[5] IPCC AR5 (2013) Website.

[6] Fischer, D., (2014) “Climate Risks as Conclusive as Link between Smoking and Lung Cancer,” Scientific American, Published online: March, 19.

[7] Pigliucci, M., (2014) “The varieties of denialism,” Scientia Salon, Published online, Oct., 28.

[8] Torcello, L., (2012) “The Trouble with Pseudoskepticism,” Skeptical Inquirer, Vol. 36, No. 3, pp. 37-41.

[9] Deniers are not Skeptics, Skeptical Inquirer, 5 December 2014.

[10] Torcello, L., (2011) “The Ethics of Inquiry, Scientific Belief, and Public Discourse,” Public Affairs Quarterly, Vol. 25, No. 3, pp. 197-215.

103 thoughts on “Removing the Rubbish: Consensus, Causation, and Denial

  1. I have been a reader (and infrequent commenter) of this magazine since its beginning and have mostly enjoyed the experience. I was brought up as a Catholic in a priest-ridden country but was fortunately able to throw off this upbringing in my teens and have been an atheist ever since. One abiding memory of my childhood is the feeling of mental claustrophobia produced when any topic of conversation was raised on which the church had spoken. That feeling was reproduced in me when I read the present OP. I usually have no difficulty in accepting the consensus view of experts in the many fields in which I lack expertise myself, but there is something about the language and the tone of this piece that makes me feel I am being silenced, even when I don’t want to speak. If it was only the OP, I could let it go, but unfortunately more than a few of the regular commenters seemed all too eager to demonstrate their loyalty to the priesthood by using insultingly rude put-downs of even the slightest hint of dissent. Most regretful of all, perhaps, is the fact that this behaviour was enabled by the unnecessarily rude contribution by the editor-in-chief, which seemed so out of character that it confirms in my mind the unusually emotional, almost religious attitude of many to the subject of the OP. In particular, I find it difficult to understand how so many commenters who normally show a fairly rational turn of mind can acquiesce in the idea that the terms “denier” or “denialist” are not pejorative, as if to be told to line up with the rest of the neo-nazis is a run-of-the-mill criticism and not an attempt to silence dissent.
    Anyway, that’s the end of it for me and SciSal. Best wishes to you all.

    Liked by 3 people

  2. Massimo,
    In a previous thread you were asked:
    “why there are so many interpretations of QM…”
    And responded:
    “Because interpretations are metaphysical in nature, and therefore go beyond the (currently available, possibly foreseeable) empirical evidence. It’s not science, in other words.”
    Is this applicable only to Quantum theory and its weirdness or would you say that predictions/interpretations in Climate Science, say around the year 2100, are also metaphysical in nature?

    dadooq
    …almost religious attitude of many to the subject of the OP….
    “Anyway, that’s the end of it for me and SciSal. Best wishes to you all.”

    I would sincerely suggest that you not flee the scene and continue to participate. There is no cure for confirmation bias, even my confirmation bias, and I think Massimo, et. al, do an incredible job in keeping this site an open forum. We occasionaly even have admissions of going too far or reacting too emotionally by fellow opiners. For me, this is as good as it gets (or has gotten so far). Considering the kinds of topics we discuss and the amount of emotion required to fuel our most unusual of preoccupations (very few people are inclined to wrestle with abstruse philosophical questions), I think occasional religious attitudes are to be expected. When I am able to identify religious attitudes expressed on this site, as I often do, it makes me wonder which one of my attitudes could be similarly characterized.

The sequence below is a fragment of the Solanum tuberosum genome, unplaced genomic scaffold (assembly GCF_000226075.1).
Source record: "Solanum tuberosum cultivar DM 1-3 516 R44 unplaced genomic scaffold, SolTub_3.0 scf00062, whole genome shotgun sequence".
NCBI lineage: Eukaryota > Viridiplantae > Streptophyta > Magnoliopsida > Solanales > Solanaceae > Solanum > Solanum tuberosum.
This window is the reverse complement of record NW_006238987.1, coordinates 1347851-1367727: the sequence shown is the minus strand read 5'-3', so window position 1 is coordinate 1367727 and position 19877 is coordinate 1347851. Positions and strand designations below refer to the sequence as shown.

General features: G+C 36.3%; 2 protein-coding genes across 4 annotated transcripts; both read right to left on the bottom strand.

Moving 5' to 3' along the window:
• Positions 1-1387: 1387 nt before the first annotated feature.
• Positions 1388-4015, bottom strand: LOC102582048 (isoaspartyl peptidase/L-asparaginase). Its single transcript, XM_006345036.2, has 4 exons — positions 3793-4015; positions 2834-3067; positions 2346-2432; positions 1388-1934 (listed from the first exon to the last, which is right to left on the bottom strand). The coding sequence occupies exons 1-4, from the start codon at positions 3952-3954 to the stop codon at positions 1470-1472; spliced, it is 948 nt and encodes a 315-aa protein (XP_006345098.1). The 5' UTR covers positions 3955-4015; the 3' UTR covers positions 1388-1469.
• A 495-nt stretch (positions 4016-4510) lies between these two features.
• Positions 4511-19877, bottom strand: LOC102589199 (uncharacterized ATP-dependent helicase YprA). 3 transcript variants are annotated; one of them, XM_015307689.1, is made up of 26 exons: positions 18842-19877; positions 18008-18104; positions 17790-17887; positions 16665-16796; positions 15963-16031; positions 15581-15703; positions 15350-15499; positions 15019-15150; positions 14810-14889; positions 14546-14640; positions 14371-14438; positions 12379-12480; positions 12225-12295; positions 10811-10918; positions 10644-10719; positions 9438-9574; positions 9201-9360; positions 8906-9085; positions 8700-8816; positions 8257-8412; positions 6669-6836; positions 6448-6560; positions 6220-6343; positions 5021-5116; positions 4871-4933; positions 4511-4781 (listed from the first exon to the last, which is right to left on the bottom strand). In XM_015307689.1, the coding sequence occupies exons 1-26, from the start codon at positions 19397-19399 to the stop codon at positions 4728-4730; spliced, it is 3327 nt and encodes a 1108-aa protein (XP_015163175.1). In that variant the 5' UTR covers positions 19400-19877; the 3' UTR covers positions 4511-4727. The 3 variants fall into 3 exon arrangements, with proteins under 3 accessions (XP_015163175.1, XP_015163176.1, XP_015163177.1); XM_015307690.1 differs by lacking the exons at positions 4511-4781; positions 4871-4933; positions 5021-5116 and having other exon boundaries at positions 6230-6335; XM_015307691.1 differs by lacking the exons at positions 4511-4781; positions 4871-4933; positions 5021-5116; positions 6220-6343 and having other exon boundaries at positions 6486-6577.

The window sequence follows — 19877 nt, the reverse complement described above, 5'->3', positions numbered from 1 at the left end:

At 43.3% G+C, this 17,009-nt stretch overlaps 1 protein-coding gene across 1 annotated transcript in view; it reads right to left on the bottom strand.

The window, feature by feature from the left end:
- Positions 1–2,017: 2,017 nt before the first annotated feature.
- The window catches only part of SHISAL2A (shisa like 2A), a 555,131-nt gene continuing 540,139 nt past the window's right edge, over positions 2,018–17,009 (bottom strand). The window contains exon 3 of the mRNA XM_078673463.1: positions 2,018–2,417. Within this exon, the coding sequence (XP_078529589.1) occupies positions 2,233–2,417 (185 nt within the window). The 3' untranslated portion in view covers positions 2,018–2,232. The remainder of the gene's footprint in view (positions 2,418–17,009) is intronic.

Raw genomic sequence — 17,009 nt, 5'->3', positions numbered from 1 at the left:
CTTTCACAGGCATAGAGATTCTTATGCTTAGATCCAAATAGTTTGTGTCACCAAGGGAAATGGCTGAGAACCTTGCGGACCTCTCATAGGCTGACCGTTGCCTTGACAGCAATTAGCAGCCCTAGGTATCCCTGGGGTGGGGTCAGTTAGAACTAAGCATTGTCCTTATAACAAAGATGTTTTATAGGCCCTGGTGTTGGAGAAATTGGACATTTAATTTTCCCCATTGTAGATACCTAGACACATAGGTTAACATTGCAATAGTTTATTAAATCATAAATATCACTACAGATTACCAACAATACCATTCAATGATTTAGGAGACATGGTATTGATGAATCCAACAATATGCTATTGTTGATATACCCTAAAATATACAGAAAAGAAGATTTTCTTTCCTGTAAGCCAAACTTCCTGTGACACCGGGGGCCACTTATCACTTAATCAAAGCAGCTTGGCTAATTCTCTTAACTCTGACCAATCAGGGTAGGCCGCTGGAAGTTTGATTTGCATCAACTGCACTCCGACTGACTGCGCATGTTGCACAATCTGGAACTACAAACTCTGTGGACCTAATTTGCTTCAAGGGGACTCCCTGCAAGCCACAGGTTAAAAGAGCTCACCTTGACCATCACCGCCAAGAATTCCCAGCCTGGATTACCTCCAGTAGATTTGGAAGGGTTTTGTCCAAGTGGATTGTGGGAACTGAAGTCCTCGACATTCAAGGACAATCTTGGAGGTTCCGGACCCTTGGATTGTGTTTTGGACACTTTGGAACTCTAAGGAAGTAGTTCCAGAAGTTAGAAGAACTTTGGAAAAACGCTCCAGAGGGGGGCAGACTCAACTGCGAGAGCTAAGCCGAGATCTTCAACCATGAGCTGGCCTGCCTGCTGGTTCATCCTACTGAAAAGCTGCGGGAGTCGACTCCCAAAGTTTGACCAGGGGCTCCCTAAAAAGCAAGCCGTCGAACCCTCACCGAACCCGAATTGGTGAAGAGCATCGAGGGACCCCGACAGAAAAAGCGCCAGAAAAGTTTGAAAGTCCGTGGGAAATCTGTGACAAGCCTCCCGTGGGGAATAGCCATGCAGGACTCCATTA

Marko

    “Nevertheless, the AGW-proponents are always tiptoeing around these topics, in the name of political correctness. And on the other hand they ridicule the AGW-denialists for… wow… being in denial!”

    I think this is why “alarmist” (AGW-proponents, how receptive does that make you to anything that follows?) and “denialist” are clearly terms that we should avoid. They can only provoke an attitude in the opponent that is unsuitable for discussion.

    Liked by 1 person

  3. When anyone proposes that less freedom and democracy will solve a problem, my advice is to run away – fast. We reduce population growth by empowering women and reducing insecurity. Bottom-up is more effective than top-down; fear-mongering from either side will get us nowhere (it will make the PR sector fat and happy). We can reduce energy use and we can develop new technologies – this is part of our history. We are problem-solvers. We often make blunders and are frequently short-sighted, but neither a “head-in-the-sand” business as usual nor a “sky-is-falling” mentality will get us out of the current mess. We need goals, we need strategies, we need feedback. If we can slowly shift to a sustainable, circular economy that more resembles nature, how do we lose?

    Liked by 2 people

  4. Marko,

    Even if you were correct about the avoidance of the topic – and in my eyes there are plenty of people who argue that the planet is overpopulated – there would still be a massive difference between rejecting evidence for the existence of a problem on the one side and considering a specific suggestion of how to solve that problem strategically unwise or unrealistic on the other. Not the same thing.

    Also, you know that if the population were halved but they still used fossil fuels, any problems caused by fossil fuel use would remain entirely unresolved? It would only take a bit longer for stuff to happen.